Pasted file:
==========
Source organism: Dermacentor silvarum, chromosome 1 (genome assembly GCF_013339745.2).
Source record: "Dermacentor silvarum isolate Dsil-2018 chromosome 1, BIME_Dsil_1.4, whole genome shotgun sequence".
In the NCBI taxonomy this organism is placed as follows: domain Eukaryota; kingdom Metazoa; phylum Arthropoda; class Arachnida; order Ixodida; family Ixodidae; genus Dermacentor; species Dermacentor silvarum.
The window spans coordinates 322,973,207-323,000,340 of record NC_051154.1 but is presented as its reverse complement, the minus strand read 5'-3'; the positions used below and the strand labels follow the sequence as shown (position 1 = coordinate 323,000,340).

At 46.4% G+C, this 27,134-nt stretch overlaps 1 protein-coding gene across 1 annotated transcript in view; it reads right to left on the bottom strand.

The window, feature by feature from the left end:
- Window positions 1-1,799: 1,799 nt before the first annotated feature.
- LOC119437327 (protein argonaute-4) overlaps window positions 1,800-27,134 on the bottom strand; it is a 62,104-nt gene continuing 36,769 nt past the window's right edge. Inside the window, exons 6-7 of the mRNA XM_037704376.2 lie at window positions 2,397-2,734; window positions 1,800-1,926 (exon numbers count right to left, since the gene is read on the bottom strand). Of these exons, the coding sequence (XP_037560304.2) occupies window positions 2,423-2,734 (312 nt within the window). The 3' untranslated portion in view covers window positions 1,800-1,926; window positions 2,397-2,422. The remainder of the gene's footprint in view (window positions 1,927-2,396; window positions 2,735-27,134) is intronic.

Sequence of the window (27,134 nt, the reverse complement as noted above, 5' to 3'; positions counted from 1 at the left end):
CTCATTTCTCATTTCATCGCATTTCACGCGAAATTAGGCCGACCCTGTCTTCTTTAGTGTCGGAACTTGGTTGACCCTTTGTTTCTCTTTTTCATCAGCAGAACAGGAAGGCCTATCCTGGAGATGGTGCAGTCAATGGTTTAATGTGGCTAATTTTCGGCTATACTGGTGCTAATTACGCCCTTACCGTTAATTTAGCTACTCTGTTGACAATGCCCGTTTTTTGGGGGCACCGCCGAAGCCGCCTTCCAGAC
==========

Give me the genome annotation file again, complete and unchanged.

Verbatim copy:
Source organism: Dermacentor silvarum, chromosome 1 (genome assembly GCF_013339745.2).
Source record: "Dermacentor silvarum isolate Dsil-2018 chromosome 1, BIME_Dsil_1.4, whole genome shotgun sequence".
In the NCBI taxonomy this organism is placed as follows: domain Eukaryota; kingdom Metazoa; phylum Arthropoda; class Arachnida; order Ixodida; family Ixodidae; genus Dermacentor; species Dermacentor silvarum.
The window spans coordinates 322,973,207-323,000,340 of record NC_051154.1 but is presented as its reverse complement, the minus strand read 5'-3'; the positions used below and the strand labels follow the sequence as shown (position 1 = coordinate 323,000,340).

At 46.4% G+C, this 27,134-nt stretch overlaps 1 protein-coding gene across 1 annotated transcript in view; it reads right to left on the bottom strand.

The window, feature by feature from the left end:
- Window positions 1-1,799: 1,799 nt before the first annotated feature.
- LOC119437327 (protein argonaute-4) overlaps window positions 1,800-27,134 on the bottom strand; it is a 62,104-nt gene continuing 36,769 nt past the window's right edge. Inside the window, exons 6-7 of the mRNA XM_037704376.2 lie at window positions 2,397-2,734; window positions 1,800-1,926 (exon numbers count right to left, since the gene is read on the bottom strand). Of these exons, the coding sequence (XP_037560304.2) occupies window positions 2,423-2,734 (312 nt within the window). The 3' untranslated portion in view covers window positions 1,800-1,926; window positions 2,397-2,422. The remainder of the gene's footprint in view (window positions 1,927-2,396; window positions 2,735-27,134) is intronic.

Sequence of the window (27,134 nt, the reverse complement as noted above, 5' to 3'; positions counted from 1 at the left end):
CTCATTTCTCATTTCATCGCATTTCACGCGAAATTAGGCCGACCCTGTCTTCTTTAGTGTCGGAACTTGGTTGACCCTTTGTTTCTCTTTTTCATCAGCAGAACAGGAAGGCCTATCCTGGAGATGGTGCAGTCAATGGTTTAATGTGGCTAATTTTCGGCTATACTGGTGCTAATTACGCCCTTACCGTTAATTTAGCTACTCTGTTGACAATGCCCGTTTTTTGGGGGCACCGCCGAAGCCGCCTTCCAGAC